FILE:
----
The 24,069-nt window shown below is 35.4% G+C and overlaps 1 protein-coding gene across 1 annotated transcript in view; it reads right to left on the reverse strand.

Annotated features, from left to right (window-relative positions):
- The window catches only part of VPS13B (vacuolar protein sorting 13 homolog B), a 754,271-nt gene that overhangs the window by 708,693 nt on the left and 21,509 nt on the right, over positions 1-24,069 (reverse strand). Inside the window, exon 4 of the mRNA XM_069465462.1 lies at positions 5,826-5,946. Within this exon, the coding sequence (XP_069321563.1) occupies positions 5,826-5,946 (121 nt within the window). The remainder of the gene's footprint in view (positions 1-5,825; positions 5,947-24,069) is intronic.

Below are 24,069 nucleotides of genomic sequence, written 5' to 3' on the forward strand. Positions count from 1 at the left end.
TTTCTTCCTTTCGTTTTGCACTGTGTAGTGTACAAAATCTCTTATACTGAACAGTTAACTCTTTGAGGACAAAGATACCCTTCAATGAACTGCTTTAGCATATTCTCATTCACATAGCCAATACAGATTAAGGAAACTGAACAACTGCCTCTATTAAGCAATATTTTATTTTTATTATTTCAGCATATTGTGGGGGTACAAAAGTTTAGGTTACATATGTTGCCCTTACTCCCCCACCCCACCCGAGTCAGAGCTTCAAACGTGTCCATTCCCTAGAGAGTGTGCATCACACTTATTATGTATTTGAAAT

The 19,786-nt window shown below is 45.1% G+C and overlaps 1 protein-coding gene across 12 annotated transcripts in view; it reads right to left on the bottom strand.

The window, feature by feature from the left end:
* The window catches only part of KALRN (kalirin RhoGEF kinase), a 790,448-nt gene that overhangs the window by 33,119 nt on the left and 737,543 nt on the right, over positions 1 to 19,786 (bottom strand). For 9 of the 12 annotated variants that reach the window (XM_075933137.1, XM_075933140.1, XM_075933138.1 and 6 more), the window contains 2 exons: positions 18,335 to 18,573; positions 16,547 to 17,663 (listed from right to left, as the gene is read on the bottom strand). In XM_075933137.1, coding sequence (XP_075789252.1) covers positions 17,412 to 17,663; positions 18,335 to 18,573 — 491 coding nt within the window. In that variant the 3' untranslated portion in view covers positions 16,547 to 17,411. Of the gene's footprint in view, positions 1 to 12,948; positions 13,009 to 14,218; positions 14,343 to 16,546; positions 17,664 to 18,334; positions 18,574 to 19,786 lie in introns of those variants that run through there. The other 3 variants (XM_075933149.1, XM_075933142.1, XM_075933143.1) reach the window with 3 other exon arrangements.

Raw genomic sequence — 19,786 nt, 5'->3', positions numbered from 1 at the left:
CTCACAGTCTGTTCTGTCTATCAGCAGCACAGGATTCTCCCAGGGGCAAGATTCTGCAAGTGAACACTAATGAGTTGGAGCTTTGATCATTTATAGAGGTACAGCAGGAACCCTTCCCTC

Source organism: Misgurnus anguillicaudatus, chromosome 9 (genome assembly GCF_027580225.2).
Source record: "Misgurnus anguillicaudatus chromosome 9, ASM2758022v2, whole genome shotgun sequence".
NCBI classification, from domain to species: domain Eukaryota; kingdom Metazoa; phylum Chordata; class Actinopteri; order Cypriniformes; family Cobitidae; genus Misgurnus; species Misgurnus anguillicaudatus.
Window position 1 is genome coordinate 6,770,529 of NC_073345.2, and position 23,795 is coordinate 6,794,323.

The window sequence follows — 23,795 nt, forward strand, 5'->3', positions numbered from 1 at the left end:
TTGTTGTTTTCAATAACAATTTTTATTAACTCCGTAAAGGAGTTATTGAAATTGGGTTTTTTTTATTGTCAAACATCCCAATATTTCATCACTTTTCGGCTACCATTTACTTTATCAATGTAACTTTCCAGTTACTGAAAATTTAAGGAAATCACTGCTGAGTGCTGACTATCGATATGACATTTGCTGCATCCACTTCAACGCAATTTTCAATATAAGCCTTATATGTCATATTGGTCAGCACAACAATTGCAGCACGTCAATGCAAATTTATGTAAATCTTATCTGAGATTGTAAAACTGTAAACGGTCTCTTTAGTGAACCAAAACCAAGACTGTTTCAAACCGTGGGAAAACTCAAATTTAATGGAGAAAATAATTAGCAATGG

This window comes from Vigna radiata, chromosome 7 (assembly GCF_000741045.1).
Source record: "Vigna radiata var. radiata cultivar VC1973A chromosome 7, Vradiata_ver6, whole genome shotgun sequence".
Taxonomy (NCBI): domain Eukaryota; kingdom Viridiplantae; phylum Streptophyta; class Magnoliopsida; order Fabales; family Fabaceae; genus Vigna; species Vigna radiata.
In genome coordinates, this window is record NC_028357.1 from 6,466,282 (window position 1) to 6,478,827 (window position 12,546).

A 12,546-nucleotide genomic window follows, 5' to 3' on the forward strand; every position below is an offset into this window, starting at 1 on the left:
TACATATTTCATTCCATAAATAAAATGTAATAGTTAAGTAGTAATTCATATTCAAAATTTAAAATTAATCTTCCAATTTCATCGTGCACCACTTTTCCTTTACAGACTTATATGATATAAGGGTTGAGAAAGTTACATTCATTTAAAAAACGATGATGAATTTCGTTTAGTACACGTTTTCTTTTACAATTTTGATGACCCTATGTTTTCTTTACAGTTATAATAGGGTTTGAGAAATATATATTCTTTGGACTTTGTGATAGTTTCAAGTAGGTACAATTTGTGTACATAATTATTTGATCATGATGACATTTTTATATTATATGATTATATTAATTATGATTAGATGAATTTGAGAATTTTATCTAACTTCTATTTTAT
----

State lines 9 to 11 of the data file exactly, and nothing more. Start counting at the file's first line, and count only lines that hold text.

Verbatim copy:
Raw genomic sequence — 19,786 nt, 5'->3', positions numbered from 1 at the left:
CTCACAGTCTGTTCTGTCTATCAGCAGCACAGGATTCTCCCAGGGGCAAGATTCTGCAAGTGAACACTAATGAGTTGGAGCTTTGATCATTTATAGAGGTACAGCAGGAACCCTTCCCTC

Source organism: Misgurnus anguillicaudatus, chromosome 9 (genome assembly GCF_027580225.2).